Philippines passes new law requiring students to plant 10 trees if they want to graduate

Philippines passes new law requiring students to plant 10 trees if they want to graduate

All over the world, nations and companies are making more of an effort to counteract the devastating effect climate change is having on our planet. From driving electric cars to correctly recycling waste - every individual is capable of making a switch that can positively impact climate change.

As author Nelson Henderson once said: "The true meaning of life is to plant trees, under whose shade you do not expect to sit."

Now, the Philippines have introduced a new law which requires all high school and college students to plant at least 10 trees before they can graduate, the Independent has reported.

The law will see the planting of trees become a formal tradition upon graduation, in an effort to raise awareness of global warming and combat climate change.

Students of the Batasan Hills High School attend their graduation ceremony. Credit: Getty

If the law is adhered to, this would see as many as 525 billion trees planted for an entire generation of graduates - with the country's Department of Education and the Commission on Higher Education working together to carry out the new bill and ensure it is complied with at all times.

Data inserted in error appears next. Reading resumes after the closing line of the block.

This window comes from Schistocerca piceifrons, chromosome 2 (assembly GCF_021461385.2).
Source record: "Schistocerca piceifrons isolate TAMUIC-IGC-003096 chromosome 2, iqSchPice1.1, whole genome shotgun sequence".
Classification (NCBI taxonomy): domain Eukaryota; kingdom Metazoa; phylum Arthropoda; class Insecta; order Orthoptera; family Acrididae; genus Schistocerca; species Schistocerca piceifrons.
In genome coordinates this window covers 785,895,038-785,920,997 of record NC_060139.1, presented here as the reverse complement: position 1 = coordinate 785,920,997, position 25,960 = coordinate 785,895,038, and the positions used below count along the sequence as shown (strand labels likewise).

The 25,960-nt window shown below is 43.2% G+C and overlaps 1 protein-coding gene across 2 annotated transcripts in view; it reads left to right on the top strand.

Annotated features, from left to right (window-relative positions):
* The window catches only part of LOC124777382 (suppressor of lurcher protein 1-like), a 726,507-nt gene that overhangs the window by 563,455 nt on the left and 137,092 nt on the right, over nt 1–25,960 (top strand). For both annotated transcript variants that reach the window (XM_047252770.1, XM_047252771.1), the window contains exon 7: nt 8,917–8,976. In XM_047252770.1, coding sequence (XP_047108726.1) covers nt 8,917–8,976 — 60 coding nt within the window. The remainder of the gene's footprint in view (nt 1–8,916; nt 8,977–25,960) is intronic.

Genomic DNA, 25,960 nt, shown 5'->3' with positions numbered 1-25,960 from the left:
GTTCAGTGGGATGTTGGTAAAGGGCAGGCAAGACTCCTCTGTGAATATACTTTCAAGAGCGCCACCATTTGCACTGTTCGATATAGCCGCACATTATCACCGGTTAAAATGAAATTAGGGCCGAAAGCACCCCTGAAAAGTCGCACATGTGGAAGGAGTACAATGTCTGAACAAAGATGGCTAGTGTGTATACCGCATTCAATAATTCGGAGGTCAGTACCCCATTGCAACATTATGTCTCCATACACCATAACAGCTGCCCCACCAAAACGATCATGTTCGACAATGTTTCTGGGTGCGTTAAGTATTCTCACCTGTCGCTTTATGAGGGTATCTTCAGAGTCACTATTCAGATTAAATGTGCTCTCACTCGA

Gary Alejano, a representative for the Philippines’ Magdalo Party, said within the explanatory note of the bill:

"With over 12 million students graduating from elementary and nearly five million students graduating from high school and almost 500,000 graduating from college each year, this initiative, if properly implemented, will ensure that at least 175 million new trees would be planted each year.

"In the course of one generation, no less than 525 billion can be planted under this initiative

"Even with a survival rate of only 10 per cent, this would mean an additional 525 million trees would be available for the youth to enjoy, when they assume the mantle of leadership in the future."

forests near the tourist town of El Nido on Palawan island in the Philippines, Credit: Getty

According to CNN's Philippines news service, the trees will be planted in military ranges, abandoned mining sites, some protected areas, existing forests, and several urban areas.

The drastic change is the result of the Philippines being one of the world's most deforested countries - with the Independent reporting that the nation has gone from having 70% forest coverage to just 20% in the 20th century.

Uprooted coconut trees on a hill near the town of Guiuan in Eastern Samar province Credit: Getty

One of the biggest challenges the country faces is illegal logging - which not only destroys natural habitats for many species, but has also increased the risk and the impacts of both landslides and floods.

Regarding the drastic - but welcome - new law, the government has said that the species selected for planting must be appropriate to each location, climate, and topography of the area,  and that they will also be looking at increasing the number of indigenous species within each location.

As well as the instant carbon-absorbing impact the trees will provide, the government hope the legislation will help bring a greater understanding of the environment and its importance to future generations.